Wine Cellar owners celebrate fifth anniversary
Ashland Wine Cellar on Saturday celebrates its fifth anniversary under owners Brian and Lisa Dunagan, offering complimentary finger food, wine tasting, live music and door prizes from 2 to 6 p.m.
The Wine Cellar, started by Lorn Razzano in 1980, is considered the oldest wine-only shop in Oregon, owners say. Brian is a civil engineer and Lisa works in development at the Rogue Community College Foundation. Running the shop is manager-buyer Lisa Breitigam, who says, “It’s lots of fun. I’m passionate about wine and love to learn and research new things.”
The shop at 38 Lithia Way has many imported kinds of wine and benefits from the growing number of local wines. Local supermarkets may offer many different sorts of wine, but Brian Dunagan says his bottle shop offers high quality wines and can “help and guide people, especially with big events, dinner parties and weddings while, at markets, it’s a crapshoot.”
Especially big are local grenache and tempranillos, says Breitigam.
“The Southern Oregon wine scene is exploding,” says Lisa Dunagan, “and people are coming to the valley for the wines, as well as Shakespeare. They taste and buy wines in the daytime and take in a play at night.”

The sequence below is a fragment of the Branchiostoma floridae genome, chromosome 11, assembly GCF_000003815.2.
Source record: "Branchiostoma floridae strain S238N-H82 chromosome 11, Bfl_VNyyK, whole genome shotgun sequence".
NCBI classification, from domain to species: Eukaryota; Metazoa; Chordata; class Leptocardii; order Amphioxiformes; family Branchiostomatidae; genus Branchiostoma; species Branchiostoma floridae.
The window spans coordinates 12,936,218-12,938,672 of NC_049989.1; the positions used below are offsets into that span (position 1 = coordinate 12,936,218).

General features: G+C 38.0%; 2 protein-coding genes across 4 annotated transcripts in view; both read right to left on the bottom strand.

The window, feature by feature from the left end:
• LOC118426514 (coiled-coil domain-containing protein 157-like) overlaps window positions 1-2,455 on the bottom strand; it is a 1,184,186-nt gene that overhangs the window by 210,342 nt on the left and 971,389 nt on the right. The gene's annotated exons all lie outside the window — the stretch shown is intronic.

While the Willamette Valley is known for its pinot noir, the Rogue Valley is producing more and more of it, says Brian Dunagan, with richer fruit because of the warmth here — and much of it is sent to the Willamette Valley for processing into wine. Demand for local wines is high during warmer months, then consumers shift to champagnes and specialty wines to go with holiday gatherings.
The couple offer wine by the glass, with tables for sitting, but, they emphasize, they are not a bar.
Every Thursday, from 4:30 to 6:30 p.m., the shop offers a complimentary tasting, with noshes and a 10 percent discount on bottles. They have completely remodeled the shop. They also continue the Razzano tradition of selling cigars (no Cubans yet) and a small selection of beers.
Razzano, a former wine columnist with the Daily Tidings, lives in retirement in Ashland, where he has children and grandchildren. As he has done for decades, he teaches wine appreciation at Southern Oregon University.
“He still comes in to buy wine,” says Brian Dunagan.
— John Darling is an Ashland freelance writer. Reach him at firstname.lastname@example.org.